Looking back thirty years, one can find images like those seen today on the Spanish-Portuguese border. Crossroads under surveillance, roads shut down… images that only the elderly remember and that will soon be forgotten again.
Thousands of Spaniards and Portuguese from both sides of La Raya – 1,234 kilometres long, and the longest and oldest border in Europe – are living a bad dream since the crossing of merchandise was restricted to curb the spread of COVID-19. The governments of both countries have made it clear that nothing will change in the future, that they will continue to be “always close as neighbours” and “brother countries”.
Long gone are the times when Spain and Portugal were “on rough shores”, turning their backs on each other and looking at each other with mistrust. Today, good neighbours and allies in the European Union, both countries are advancing common projects. This cooperation goes far beyond the politics and economics areas, it is also taking place in all fields: science, agriculture, tourism, medicine – the potential is immense, cooperation that has been boosted by the European Cohesion Policy.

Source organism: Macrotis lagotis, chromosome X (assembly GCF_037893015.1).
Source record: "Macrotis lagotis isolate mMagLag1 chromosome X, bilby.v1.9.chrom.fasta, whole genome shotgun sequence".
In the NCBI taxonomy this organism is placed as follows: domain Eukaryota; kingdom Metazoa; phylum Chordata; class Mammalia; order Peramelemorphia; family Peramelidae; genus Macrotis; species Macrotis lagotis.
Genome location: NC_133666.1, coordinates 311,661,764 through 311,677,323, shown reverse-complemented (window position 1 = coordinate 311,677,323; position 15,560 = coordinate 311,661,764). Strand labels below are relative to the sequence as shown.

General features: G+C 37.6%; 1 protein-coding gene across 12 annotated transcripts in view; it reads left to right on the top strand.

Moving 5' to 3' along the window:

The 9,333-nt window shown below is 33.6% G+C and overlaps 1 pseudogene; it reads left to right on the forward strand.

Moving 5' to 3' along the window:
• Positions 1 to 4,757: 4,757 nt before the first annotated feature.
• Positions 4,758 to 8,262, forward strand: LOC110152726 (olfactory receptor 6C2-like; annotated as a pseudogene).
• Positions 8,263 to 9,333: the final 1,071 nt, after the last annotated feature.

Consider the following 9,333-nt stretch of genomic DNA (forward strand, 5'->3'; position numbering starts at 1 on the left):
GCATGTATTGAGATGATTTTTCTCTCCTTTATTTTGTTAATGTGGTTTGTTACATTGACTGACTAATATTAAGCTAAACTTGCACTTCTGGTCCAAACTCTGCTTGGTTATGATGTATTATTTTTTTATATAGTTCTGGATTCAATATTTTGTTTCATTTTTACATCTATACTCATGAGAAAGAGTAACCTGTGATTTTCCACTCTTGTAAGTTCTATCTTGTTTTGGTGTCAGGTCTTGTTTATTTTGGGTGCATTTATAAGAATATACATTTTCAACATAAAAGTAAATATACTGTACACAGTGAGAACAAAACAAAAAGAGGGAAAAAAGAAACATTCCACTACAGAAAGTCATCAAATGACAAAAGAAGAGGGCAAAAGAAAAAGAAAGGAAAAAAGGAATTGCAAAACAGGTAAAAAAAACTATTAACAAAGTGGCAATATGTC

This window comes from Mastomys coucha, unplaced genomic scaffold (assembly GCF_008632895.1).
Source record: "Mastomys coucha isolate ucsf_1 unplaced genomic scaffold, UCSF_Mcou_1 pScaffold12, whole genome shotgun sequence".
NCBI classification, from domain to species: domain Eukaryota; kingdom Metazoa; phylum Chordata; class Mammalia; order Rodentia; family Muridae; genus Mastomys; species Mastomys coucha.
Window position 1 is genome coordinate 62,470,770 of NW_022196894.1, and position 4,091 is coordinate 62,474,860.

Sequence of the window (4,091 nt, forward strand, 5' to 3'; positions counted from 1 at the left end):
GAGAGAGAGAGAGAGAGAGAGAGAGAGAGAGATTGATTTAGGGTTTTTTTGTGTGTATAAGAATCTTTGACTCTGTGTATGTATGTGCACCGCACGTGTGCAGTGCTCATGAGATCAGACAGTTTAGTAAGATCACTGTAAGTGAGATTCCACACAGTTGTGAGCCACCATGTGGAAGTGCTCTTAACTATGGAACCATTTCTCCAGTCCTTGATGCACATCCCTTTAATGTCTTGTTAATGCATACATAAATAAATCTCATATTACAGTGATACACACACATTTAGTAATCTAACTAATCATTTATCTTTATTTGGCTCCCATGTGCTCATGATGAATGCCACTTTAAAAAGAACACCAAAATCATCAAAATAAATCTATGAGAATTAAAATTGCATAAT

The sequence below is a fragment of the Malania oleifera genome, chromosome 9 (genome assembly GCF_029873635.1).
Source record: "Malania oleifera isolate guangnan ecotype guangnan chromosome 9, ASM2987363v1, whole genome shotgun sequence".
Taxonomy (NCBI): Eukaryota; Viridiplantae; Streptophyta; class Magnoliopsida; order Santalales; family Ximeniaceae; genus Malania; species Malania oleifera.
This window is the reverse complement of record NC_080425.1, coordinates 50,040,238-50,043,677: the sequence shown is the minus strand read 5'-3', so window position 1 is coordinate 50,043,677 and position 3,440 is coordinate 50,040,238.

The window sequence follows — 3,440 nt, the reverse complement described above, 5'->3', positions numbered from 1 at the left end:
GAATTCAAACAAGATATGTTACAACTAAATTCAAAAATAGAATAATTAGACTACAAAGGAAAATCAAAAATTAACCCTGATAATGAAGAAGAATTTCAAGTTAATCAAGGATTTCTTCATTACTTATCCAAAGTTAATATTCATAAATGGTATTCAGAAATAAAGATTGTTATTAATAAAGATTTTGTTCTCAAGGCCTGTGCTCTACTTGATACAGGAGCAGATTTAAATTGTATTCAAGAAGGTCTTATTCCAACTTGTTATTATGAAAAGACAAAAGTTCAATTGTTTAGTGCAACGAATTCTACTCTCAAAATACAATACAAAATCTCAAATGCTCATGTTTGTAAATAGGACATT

(This feature is the closing chapter of the Series “Iberian Stories of European Cohesion”, #HistoriasIbéricas, a pioneering one-year project of collaboration between EFE and the Portuguese news agency LUSA supported by the European Commission’s Regional Policy Directorate.)